Floods

We lead floodplain management in Washington by providing technical assistance and grants to local communities to help them better plan within a floodplain. We work to reduce life and property losses, and protect the environmental functions that floodplains offer.


Flooding is the state's most costly natural disaster

Cleaning up after a flood costs three times more than preventing flood damage in the first place. We help communities manage their floodplains by offering resources to identify flood hazards, plan a more flood-resilient landscape, and complete projects that reduce flood risk to both life and property.

In Washington, the costs of flooding exceed all other natural hazards.  There is over an 80% chance that 10 or more flood events will happen on any given year in the state, and the frequency of events will increase as the climate changes.  Several types of floods occur across our diverse geography.  In western Washington, floods typically result from prolonged winter rains.  In eastern Washington and in the Cascades, spring snowmelt and rain-on-snow events are the primary cause of flooding.  Coastal storm surges, overwhelmed storm drains, flash floods, ice jam and debris blockages, and channel migration are also potential sources of damage.   

We help communities plan for, mitigate, and recover from flood damage. If you are in a flooding situation, your local government or 9-1-1 is your first contact.

Technical assistance and planning

Floodplain Management Program — We are the State’s lead agency for flood risk reduction and assist local governments with the National Flood Insurance Program and Washington floodplain management program. We provide technical assistance and training, planning and regulatory guidance, flood ordinance reviews, and community assistance visits to communities.  

Critical Areas Ordinance & Frequently Flooded Areas — Washington cities and counties are required to periodically review and update their Critical Areas Ordinances (CAO). To promote safety from floods, frequently flooded areas are covered by the CAO. For more information, see Guidance for Floodplains: Critical Area Ordinance (CAO).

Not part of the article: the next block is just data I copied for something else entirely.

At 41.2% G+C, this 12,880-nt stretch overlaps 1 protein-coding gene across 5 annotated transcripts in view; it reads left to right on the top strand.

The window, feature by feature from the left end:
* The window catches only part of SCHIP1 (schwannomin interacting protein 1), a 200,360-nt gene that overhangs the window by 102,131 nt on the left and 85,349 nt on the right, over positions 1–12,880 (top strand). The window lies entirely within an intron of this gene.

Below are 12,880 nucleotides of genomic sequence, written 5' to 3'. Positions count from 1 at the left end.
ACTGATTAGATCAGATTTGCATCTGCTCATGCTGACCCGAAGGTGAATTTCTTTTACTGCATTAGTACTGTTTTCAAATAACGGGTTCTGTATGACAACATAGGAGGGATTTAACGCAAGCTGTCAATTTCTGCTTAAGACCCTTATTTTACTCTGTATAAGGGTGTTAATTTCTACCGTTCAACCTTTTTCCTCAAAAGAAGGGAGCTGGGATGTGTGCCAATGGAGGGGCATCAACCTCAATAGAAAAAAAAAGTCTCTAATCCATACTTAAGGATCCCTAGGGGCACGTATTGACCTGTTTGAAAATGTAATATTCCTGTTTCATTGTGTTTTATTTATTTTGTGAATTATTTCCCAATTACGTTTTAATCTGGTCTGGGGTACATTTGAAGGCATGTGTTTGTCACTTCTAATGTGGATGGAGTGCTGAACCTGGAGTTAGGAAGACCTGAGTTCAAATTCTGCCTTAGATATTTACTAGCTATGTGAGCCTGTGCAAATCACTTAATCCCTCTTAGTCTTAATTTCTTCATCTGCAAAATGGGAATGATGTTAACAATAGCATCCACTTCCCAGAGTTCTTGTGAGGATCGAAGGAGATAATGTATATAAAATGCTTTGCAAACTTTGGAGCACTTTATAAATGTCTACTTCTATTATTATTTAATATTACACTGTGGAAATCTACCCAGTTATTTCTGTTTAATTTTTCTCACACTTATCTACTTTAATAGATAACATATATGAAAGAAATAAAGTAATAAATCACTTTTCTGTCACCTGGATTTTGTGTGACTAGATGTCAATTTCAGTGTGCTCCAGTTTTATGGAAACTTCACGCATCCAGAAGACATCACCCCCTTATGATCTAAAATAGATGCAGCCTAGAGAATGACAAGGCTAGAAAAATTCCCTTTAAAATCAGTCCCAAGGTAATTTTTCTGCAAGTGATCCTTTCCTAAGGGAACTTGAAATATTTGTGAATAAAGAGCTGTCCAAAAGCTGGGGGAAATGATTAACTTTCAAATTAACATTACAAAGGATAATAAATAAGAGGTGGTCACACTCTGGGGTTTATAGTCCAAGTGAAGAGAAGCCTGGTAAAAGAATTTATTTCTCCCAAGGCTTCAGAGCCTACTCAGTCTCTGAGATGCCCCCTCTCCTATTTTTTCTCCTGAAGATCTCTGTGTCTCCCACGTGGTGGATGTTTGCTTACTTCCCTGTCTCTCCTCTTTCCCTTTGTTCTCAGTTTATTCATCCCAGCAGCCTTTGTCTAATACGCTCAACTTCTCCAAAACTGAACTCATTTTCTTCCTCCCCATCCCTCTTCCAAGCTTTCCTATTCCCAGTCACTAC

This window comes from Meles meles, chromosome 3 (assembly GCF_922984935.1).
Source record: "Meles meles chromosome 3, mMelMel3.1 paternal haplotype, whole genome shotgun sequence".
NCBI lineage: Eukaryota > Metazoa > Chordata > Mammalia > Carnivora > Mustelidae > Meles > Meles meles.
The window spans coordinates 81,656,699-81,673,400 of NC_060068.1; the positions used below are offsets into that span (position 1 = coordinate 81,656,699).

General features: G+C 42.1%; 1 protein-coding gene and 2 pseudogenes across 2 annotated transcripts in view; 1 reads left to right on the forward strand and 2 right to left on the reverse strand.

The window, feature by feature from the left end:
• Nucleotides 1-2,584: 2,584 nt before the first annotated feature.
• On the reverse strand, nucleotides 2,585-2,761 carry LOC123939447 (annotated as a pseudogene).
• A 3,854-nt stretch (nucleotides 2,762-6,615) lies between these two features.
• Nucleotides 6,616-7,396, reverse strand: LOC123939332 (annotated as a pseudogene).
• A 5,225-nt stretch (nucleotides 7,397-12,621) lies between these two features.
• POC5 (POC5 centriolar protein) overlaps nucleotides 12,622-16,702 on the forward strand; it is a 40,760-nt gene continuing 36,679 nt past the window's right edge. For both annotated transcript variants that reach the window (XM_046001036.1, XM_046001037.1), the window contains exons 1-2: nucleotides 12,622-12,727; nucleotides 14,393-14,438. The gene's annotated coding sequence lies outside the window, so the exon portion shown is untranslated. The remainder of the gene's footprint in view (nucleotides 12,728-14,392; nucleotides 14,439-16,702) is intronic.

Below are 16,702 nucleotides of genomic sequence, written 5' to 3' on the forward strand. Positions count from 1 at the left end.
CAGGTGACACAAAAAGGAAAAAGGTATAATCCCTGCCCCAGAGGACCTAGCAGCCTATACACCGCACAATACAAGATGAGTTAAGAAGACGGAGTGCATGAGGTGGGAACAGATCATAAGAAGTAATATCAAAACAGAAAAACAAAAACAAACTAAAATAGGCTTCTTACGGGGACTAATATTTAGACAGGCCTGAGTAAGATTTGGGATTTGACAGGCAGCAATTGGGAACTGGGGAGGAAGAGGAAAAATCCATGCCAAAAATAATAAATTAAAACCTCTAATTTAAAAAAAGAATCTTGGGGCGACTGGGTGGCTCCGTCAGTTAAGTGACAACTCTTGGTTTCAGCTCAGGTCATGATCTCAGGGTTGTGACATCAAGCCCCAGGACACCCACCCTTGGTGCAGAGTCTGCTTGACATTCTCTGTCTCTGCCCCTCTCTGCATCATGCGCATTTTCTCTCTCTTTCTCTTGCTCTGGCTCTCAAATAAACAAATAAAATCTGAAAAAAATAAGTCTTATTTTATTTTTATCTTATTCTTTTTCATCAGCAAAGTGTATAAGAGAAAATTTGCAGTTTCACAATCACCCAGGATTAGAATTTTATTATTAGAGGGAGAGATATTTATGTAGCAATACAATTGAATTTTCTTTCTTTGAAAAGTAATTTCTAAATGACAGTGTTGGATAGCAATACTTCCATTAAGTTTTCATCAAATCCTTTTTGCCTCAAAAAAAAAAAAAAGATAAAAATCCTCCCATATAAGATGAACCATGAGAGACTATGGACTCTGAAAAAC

Office of Chehalis Basin — The Office of Chehalis Basin was established at Ecology in July 2017. We are working to carry out a collaborative effort to reduce flood damage and restore aquatic habitat in the Chehalis River basin.

Floodplain grants

Floodplains by Design is our primary grant program for floodplain projects. This partnership of local governments, state and federal agencies, and private organizations works to coordinate multi-benefit projects that reduce flood hazards and restore the natural functions of the floodplain.

The Flood Control Assistance Account Program is the main source of floodplain management planning funds. Due to budget constraints, we can only provide emergency assistance grants at this time.

Risk MAP: Flood maps & more

We work in partnership with FEMA to run the Risk MAP program in Washington. This program delivers high-quality data, risk assessment tools, and mitigation expertise to local and tribal governments and communities to reduce risks from natural hazards, including floods, earthquakes, wildfires, and landslides. 

Our RiskMAP app shows current Washington projects and effective flood hazard maps.  

Fighting flood hazard risk together

Statewide, we assist FEMA, the Washington Military Department's Emergency Management Division, and partner with many others including the U.S. Army Corps of Engineers Silver Jackets program to:
  • Evaluate community floodplain management programs and review ordinances.
  • Participate in statewide flood hazard mitigation planning and projects.
  • Assist with funding challenges through flood grants and technical assistance.
  • Coordinate in floodplain mapping.
  • Regulate Washington's flood hazard management statues and rules.
We have regional floodplain management staff in Spokane, Union Gap, Bellevue, and Olympia to assist communities. For more information, contact the floodplain specialist for your area listed below.